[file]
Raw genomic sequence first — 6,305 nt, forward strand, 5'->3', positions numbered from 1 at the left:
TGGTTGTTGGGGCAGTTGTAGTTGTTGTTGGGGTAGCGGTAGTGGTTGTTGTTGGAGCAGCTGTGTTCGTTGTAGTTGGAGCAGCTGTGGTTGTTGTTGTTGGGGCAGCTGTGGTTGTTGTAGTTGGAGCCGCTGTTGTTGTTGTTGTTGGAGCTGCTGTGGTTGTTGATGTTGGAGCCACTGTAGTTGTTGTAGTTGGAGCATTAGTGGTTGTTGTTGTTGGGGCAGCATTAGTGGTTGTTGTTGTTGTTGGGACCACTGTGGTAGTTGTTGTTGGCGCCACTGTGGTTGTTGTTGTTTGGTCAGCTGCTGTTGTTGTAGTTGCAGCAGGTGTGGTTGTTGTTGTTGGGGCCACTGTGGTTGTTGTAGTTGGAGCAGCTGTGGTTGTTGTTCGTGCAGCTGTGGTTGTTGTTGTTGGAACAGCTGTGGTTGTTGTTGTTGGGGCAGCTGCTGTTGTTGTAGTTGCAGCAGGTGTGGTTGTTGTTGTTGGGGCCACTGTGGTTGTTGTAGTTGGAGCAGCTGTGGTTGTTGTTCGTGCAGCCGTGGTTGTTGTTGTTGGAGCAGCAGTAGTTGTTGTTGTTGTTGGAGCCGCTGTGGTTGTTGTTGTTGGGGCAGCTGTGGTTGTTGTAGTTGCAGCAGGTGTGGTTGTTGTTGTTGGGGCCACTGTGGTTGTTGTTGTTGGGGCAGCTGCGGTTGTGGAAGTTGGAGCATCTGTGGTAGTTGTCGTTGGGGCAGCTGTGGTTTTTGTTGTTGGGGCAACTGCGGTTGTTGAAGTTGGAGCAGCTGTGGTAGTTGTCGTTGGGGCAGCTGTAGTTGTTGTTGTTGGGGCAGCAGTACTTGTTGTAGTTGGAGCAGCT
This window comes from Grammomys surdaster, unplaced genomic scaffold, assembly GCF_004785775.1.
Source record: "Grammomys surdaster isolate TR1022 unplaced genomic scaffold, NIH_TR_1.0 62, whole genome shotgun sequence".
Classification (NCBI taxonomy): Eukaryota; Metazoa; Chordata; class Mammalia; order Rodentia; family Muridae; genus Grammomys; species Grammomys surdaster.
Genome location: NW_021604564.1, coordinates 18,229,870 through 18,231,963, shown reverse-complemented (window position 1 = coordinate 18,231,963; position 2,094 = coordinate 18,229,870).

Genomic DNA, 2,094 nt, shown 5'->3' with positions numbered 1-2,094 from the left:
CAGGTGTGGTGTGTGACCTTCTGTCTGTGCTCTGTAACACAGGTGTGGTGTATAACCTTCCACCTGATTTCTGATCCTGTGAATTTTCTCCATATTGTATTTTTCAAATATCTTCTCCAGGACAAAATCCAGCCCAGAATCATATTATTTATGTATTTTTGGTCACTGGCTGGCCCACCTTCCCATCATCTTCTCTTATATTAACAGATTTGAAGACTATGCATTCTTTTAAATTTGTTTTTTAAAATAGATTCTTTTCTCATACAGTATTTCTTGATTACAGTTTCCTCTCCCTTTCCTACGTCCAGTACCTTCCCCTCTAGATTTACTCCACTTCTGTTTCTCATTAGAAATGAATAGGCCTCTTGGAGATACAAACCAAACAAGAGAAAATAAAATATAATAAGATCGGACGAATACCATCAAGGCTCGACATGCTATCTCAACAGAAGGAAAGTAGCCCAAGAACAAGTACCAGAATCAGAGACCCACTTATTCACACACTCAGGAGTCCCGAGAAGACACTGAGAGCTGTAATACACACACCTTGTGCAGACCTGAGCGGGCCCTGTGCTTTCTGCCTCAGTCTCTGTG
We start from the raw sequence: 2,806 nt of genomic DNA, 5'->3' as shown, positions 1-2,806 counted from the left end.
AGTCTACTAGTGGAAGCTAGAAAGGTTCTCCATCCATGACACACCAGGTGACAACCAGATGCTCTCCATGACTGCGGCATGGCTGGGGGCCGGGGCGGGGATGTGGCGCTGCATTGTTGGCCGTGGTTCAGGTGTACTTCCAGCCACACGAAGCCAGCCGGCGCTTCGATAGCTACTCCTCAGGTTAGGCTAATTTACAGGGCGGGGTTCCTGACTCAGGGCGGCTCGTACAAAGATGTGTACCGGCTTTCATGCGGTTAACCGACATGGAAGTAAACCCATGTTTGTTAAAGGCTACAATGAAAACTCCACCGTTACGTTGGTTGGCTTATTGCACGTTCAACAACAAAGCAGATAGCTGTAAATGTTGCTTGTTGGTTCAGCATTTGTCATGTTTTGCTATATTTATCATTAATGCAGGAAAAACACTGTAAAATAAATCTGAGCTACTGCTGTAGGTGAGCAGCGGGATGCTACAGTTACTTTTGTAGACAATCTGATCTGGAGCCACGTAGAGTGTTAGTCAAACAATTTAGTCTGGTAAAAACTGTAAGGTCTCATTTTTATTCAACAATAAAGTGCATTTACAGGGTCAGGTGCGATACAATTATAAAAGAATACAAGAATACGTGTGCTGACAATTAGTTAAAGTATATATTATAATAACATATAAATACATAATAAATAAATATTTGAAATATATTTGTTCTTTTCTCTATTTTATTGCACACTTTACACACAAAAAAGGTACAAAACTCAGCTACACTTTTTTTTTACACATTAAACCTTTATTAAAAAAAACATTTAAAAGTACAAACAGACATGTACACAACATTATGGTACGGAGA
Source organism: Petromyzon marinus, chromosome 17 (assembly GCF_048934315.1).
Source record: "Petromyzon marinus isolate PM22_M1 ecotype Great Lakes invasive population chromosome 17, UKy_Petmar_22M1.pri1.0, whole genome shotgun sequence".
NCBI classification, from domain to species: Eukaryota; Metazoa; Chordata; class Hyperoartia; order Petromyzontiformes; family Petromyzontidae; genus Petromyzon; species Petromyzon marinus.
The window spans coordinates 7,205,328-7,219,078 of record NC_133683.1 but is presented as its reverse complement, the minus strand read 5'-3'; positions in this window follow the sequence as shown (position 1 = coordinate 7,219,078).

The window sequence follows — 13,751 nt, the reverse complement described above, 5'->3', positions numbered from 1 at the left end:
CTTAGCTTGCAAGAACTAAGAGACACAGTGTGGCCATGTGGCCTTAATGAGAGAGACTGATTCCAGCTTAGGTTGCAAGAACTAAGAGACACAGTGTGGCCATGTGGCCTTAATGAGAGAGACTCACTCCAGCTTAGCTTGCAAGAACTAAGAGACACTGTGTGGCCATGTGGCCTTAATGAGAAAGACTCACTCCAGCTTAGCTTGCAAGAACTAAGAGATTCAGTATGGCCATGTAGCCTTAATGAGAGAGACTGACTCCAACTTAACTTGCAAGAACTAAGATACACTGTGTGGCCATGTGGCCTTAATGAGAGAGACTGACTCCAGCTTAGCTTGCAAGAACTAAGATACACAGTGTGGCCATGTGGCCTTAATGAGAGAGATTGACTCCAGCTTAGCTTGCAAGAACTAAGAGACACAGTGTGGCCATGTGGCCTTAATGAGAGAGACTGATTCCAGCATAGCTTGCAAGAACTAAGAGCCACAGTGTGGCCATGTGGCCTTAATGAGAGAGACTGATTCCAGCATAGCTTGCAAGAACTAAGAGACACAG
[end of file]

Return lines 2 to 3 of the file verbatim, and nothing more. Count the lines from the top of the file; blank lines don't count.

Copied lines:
TGGTTGTTGGGGCAGTTGTAGTTGTTGTTGGGGTAGCGGTAGTGGTTGTTGTTGGAGCAGCTGTGTTCGTTGTAGTTGGAGCAGCTGTGGTTGTTGTTGTTGGGGCAGCTGTGGTTGTTGTAGTTGGAGCCGCTGTTGTTGTTGTTGTTGGAGCTGCTGTGGTTGTTGATGTTGGAGCCACTGTAGTTGTTGTAGTTGGAGCATTAGTGGTTGTTGTTGTTGGGGCAGCATTAGTGGTTGTTGTTGTTGTTGGGACCACTGTGGTAGTTGTTGTTGGCGCCACTGTGGTTGTTGTTGTTTGGTCAGCTGCTGTTGTTGTAGTTGCAGCAGGTGTGGTTGTTGTTGTTGGGGCCACTGTGGTTGTTGTAGTTGGAGCAGCTGTGGTTGTTGTTCGTGCAGCTGTGGTTGTTGTTGTTGGAACAGCTGTGGTTGTTGTTGTTGGGGCAGCTGCTGTTGTTGTAGTTGCAGCAGGTGTGGTTGTTGTTGTTGGGGCCACTGTGGTTGTTGTAGTTGGAGCAGCTGTGGTTGTTGTTCGTGCAGCCGTGGTTGTTGTTGTTGGAGCAGCAGTAGTTGTTGTTGTTGTTGGAGCCGCTGTGGTTGTTGTTGTTGGGGCAGCTGTGGTTGTTGTAGTTGCAGCAGGTGTGGTTGTTGTTGTTGGGGCCACTGTGGTTGTTGTTGTTGGGGCAGCTGCGGTTGTGGAAGTTGGAGCATCTGTGGTAGTTGTCGTTGGGGCAGCTGTGGTTTTTGTTGTTGGGGCAACTGCGGTTGTTGAAGTTGGAGCAGCTGTGGTAGTTGTCGTTGGGGCAGCTGTAGTTGTTGTTGTTGGGGCAGCAGTACTTGTTGTAGTTGGAGCAGCT
This window comes from Grammomys surdaster, unplaced genomic scaffold, assembly GCF_004785775.1.